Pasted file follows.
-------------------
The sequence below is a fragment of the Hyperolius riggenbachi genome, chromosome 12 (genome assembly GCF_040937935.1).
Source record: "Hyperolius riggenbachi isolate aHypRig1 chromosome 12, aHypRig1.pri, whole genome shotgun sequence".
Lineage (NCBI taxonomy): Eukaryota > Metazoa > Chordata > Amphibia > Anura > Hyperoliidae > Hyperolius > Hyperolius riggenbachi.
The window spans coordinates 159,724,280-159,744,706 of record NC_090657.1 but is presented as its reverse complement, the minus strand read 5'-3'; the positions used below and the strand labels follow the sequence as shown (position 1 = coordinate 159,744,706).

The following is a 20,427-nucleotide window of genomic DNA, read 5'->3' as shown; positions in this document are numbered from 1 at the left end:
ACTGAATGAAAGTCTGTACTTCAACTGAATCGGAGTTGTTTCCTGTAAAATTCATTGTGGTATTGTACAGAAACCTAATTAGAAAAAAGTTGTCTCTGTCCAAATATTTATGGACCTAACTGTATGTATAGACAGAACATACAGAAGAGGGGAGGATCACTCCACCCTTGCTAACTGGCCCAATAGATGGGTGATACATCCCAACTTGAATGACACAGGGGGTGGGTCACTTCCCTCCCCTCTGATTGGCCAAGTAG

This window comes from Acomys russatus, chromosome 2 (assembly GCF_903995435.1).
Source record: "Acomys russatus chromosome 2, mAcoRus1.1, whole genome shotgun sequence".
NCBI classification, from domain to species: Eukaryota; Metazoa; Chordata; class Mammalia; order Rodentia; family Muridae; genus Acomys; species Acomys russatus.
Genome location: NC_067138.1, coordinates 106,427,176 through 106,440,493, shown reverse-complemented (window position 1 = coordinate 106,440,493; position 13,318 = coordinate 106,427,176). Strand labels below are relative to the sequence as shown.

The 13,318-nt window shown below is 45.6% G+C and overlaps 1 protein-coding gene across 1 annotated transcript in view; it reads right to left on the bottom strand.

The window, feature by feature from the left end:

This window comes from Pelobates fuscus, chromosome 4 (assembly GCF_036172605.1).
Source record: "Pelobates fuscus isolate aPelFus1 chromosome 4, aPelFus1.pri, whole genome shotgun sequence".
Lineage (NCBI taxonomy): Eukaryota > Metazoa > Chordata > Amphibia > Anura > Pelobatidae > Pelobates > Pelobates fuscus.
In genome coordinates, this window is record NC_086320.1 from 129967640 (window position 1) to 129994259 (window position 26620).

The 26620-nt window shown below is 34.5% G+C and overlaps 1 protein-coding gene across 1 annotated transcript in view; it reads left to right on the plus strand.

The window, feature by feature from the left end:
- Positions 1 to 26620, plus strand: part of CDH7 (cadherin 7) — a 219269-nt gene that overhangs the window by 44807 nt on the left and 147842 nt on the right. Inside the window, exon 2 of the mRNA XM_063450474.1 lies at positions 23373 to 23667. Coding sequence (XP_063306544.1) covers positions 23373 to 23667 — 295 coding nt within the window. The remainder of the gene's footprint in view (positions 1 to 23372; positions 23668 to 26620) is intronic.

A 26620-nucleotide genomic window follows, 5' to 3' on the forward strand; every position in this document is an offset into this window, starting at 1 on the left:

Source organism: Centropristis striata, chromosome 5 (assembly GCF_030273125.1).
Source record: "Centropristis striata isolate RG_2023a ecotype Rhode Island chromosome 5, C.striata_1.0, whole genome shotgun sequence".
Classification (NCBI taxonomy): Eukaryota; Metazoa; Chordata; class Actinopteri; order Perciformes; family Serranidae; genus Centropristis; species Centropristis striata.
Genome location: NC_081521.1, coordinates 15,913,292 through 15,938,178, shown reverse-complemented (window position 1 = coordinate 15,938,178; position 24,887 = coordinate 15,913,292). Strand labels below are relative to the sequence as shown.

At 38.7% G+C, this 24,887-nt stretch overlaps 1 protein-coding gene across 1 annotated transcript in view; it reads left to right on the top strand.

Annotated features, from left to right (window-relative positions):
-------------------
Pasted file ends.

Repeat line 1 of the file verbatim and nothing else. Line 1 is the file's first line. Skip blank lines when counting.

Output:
The sequence below is a fragment of the Hyperolius riggenbachi genome, chromosome 12 (genome assembly GCF_040937935.1).